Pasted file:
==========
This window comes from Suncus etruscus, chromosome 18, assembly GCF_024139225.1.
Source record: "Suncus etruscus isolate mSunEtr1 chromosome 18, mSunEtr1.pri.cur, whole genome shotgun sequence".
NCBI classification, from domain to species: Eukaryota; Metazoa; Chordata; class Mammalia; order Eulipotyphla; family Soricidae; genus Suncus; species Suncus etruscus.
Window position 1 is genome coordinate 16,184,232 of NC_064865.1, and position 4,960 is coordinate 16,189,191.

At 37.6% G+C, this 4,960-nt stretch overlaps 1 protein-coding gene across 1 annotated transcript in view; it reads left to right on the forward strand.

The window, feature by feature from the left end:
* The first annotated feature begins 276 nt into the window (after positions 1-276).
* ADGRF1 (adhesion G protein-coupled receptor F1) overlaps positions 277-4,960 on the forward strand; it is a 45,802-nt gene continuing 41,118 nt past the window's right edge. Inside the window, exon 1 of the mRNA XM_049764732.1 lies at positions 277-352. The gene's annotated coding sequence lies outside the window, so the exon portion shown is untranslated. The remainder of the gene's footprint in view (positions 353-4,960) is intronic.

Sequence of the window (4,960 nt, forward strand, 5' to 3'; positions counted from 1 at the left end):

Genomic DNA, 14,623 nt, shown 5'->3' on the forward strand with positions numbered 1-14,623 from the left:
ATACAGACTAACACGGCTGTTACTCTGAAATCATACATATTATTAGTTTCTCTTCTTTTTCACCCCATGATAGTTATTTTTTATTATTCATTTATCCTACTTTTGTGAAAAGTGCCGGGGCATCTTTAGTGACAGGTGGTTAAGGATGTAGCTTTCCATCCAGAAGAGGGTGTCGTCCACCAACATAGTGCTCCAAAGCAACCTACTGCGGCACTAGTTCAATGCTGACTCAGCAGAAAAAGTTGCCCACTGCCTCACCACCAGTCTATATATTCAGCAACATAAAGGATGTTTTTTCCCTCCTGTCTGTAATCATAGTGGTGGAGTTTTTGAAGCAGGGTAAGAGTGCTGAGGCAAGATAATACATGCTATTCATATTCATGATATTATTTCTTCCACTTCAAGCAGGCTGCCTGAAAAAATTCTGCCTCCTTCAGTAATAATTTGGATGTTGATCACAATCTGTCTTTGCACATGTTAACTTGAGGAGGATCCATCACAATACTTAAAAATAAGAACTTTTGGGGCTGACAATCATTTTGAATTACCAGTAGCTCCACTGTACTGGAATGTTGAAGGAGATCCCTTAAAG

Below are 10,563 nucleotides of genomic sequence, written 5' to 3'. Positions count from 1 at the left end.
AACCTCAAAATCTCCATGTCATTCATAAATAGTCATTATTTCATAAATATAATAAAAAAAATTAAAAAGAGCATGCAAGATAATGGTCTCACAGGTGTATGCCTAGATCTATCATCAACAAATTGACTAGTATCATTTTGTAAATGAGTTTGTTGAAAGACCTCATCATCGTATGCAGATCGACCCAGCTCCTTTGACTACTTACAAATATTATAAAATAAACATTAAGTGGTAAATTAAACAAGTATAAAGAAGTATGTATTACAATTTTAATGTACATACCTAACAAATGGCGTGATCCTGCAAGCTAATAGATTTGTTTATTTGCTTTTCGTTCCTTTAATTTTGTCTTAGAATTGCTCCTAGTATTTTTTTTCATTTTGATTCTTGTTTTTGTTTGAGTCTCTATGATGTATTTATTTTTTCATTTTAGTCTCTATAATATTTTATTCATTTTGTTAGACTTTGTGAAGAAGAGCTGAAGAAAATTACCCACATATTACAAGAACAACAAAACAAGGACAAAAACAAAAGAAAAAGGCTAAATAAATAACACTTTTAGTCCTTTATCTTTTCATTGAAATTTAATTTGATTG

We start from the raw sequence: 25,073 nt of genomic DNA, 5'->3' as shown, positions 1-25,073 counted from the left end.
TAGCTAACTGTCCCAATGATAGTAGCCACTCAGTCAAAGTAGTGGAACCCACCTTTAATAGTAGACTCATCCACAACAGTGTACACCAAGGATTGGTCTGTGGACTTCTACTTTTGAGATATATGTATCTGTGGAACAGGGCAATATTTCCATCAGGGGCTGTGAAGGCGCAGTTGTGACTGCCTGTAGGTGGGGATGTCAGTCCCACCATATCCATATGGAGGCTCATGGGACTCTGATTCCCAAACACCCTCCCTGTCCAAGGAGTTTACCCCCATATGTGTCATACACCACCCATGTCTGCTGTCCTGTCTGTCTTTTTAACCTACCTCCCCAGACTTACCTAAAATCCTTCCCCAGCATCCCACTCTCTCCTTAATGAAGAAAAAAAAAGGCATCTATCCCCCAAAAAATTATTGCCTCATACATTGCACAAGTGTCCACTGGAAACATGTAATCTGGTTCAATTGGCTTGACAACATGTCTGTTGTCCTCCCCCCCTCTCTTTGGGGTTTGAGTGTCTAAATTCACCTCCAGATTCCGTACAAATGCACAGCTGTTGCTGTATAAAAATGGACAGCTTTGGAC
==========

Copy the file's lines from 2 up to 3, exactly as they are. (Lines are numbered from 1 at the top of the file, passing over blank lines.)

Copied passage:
Source record: "Suncus etruscus isolate mSunEtr1 chromosome 18, mSunEtr1.pri.cur, whole genome shotgun sequence".
NCBI classification, from domain to species: Eukaryota; Metazoa; Chordata; class Mammalia; order Eulipotyphla; family Soricidae; genus Suncus; species Suncus etruscus.